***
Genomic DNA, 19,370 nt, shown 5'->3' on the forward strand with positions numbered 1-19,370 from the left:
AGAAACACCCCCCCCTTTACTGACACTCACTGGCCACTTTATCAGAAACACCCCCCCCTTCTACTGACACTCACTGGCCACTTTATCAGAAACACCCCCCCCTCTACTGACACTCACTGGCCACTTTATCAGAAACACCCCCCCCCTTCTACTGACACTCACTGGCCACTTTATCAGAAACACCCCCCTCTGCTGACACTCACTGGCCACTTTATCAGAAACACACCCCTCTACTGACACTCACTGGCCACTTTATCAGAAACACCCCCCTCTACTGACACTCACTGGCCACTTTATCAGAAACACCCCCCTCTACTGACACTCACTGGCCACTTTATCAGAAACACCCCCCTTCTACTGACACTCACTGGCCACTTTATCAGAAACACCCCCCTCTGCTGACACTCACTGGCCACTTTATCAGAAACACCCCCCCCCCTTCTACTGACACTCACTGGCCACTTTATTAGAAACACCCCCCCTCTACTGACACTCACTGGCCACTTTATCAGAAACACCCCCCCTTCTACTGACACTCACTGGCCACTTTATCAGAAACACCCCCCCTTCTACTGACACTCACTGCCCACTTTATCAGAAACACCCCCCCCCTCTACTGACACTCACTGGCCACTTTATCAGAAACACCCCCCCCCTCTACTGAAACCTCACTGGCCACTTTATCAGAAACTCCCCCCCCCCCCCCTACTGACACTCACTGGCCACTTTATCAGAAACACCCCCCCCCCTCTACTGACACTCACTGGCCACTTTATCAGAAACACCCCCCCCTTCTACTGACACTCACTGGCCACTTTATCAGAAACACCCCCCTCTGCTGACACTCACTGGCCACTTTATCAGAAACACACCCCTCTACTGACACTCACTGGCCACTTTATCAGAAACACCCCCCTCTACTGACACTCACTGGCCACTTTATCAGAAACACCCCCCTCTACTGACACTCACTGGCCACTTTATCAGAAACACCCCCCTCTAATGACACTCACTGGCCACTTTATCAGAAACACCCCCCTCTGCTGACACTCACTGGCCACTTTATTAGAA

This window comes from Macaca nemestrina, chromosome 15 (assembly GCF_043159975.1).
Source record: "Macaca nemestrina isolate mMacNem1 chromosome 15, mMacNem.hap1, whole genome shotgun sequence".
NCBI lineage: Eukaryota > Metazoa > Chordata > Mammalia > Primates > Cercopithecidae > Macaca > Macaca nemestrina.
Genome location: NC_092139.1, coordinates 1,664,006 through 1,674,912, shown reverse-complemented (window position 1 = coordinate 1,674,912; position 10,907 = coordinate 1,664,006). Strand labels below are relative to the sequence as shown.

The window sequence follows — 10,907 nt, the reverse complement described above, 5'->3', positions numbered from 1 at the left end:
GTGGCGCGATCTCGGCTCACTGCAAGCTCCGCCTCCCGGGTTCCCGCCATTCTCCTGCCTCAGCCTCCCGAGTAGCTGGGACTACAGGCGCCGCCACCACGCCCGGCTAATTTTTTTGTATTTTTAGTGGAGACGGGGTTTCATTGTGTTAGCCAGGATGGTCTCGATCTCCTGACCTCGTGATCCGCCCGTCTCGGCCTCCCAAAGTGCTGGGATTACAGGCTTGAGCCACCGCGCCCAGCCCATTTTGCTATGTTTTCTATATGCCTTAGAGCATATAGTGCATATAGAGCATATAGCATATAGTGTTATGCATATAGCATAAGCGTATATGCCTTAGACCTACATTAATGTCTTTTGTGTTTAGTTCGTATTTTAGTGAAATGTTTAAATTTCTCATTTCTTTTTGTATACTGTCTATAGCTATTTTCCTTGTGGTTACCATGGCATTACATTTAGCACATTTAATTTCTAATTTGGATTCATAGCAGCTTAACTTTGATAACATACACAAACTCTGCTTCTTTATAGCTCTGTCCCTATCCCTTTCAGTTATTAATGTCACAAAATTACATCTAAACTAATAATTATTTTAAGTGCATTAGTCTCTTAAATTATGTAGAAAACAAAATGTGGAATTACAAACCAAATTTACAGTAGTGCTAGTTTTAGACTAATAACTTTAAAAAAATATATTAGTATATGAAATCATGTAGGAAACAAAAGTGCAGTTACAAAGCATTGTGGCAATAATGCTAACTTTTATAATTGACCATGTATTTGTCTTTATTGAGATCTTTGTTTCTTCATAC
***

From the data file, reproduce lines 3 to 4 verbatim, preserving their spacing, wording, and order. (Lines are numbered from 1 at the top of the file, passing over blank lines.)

This window comes from Macaca nemestrina, chromosome 15 (assembly GCF_043159975.1).
Source record: "Macaca nemestrina isolate mMacNem1 chromosome 15, mMacNem.hap1, whole genome shotgun sequence".